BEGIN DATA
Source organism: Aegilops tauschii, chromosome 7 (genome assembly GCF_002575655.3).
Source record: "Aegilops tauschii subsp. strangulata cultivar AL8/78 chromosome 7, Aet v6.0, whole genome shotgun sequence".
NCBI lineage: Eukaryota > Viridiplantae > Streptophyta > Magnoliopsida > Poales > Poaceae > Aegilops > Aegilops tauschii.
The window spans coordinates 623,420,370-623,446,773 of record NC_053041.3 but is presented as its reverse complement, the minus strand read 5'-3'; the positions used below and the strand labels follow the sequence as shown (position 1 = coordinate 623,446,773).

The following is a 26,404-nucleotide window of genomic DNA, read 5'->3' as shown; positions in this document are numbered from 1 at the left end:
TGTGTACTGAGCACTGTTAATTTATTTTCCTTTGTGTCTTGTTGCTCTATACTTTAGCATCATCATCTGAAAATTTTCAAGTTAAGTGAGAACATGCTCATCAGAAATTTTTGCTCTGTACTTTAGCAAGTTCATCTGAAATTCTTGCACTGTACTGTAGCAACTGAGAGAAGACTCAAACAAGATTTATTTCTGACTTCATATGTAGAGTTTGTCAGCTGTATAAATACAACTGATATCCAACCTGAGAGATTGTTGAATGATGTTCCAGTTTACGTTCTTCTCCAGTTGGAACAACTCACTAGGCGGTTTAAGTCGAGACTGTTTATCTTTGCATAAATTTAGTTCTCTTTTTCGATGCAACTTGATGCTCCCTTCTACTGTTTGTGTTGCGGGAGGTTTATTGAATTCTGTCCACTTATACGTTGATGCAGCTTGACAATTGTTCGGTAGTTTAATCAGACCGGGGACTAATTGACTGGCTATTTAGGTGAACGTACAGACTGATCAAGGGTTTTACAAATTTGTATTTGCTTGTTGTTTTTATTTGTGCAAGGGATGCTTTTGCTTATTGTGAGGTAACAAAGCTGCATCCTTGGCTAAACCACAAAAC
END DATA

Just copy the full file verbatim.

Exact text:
Source organism: Aegilops tauschii, chromosome 7 (genome assembly GCF_002575655.3).
Source record: "Aegilops tauschii subsp. strangulata cultivar AL8/78 chromosome 7, Aet v6.0, whole genome shotgun sequence".
NCBI lineage: Eukaryota > Viridiplantae > Streptophyta > Magnoliopsida > Poales > Poaceae > Aegilops > Aegilops tauschii.
The window spans coordinates 623,420,370-623,446,773 of record NC_053041.3 but is presented as its reverse complement, the minus strand read 5'-3'; the positions used below and the strand labels follow the sequence as shown (position 1 = coordinate 623,446,773).

The following is a 26,404-nucleotide window of genomic DNA, read 5'->3' as shown; positions in this document are numbered from 1 at the left end:
TGTGTACTGAGCACTGTTAATTTATTTTCCTTTGTGTCTTGTTGCTCTATACTTTAGCATCATCATCTGAAAATTTTCAAGTTAAGTGAGAACATGCTCATCAGAAATTTTTGCTCTGTACTTTAGCAAGTTCATCTGAAATTCTTGCACTGTACTGTAGCAACTGAGAGAAGACTCAAACAAGATTTATTTCTGACTTCATATGTAGAGTTTGTCAGCTGTATAAATACAACTGATATCCAACCTGAGAGATTGTTGAATGATGTTCCAGTTTACGTTCTTCTCCAGTTGGAACAACTCACTAGGCGGTTTAAGTCGAGACTGTTTATCTTTGCATAAATTTAGTTCTCTTTTTCGATGCAACTTGATGCTCCCTTCTACTGTTTGTGTTGCGGGAGGTTTATTGAATTCTGTCCACTTATACGTTGATGCAGCTTGACAATTGTTCGGTAGTTTAATCAGACCGGGGACTAATTGACTGGCTATTTAGGTGAACGTACAGACTGATCAAGGGTTTTACAAATTTGTATTTGCTTGTTGTTTTTATTTGTGCAAGGGATGCTTTTGCTTATTGTGAGGTAACAAAGCTGCATCCTTGGCTAAACCACAAAAC